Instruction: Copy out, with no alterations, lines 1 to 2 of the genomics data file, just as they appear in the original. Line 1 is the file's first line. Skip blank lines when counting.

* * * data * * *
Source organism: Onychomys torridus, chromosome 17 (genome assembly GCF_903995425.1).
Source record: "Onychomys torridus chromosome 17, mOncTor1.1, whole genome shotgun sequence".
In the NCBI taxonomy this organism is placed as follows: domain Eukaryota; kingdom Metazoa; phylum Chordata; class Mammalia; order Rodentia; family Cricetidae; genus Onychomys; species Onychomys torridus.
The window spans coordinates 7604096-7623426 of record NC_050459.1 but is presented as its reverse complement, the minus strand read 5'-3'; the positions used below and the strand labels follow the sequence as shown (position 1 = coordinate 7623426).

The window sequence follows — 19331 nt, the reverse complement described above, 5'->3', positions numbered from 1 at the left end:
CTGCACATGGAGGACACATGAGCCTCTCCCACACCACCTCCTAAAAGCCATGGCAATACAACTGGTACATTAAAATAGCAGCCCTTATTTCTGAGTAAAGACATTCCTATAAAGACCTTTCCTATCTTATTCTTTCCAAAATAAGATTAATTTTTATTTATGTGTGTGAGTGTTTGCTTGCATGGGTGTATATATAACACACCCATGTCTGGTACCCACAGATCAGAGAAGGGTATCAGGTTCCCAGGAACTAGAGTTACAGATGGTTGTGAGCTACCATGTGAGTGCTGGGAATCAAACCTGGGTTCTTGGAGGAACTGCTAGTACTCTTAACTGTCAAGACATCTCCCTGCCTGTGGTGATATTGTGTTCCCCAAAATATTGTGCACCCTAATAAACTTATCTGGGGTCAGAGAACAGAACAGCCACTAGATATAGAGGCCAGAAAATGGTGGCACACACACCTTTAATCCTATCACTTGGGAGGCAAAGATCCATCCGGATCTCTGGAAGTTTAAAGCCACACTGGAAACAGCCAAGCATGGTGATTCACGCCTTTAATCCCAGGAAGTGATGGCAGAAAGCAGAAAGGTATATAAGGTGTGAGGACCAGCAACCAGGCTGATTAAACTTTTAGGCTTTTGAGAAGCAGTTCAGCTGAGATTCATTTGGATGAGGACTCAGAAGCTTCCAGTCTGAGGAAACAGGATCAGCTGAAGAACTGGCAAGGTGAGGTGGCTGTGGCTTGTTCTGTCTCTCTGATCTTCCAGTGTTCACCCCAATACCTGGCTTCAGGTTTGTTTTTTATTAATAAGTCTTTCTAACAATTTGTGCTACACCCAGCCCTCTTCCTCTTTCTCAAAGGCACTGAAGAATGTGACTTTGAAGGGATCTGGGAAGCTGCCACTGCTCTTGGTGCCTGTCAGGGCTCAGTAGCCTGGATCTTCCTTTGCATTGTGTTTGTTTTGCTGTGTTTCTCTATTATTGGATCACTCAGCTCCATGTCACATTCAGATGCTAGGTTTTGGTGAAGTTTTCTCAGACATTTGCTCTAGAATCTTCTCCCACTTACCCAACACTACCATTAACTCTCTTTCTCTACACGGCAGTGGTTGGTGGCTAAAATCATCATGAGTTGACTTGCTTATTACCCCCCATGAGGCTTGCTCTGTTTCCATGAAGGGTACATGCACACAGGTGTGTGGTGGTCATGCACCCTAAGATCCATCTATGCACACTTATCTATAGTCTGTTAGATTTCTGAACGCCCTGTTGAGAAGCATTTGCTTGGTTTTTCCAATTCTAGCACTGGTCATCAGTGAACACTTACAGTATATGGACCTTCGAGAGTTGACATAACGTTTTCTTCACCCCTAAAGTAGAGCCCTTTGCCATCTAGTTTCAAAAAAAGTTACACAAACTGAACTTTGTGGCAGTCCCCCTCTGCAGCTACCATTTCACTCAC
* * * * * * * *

Source organism: Onychomys torridus, chromosome 17 (genome assembly GCF_903995425.1).
Source record: "Onychomys torridus chromosome 17, mOncTor1.1, whole genome shotgun sequence".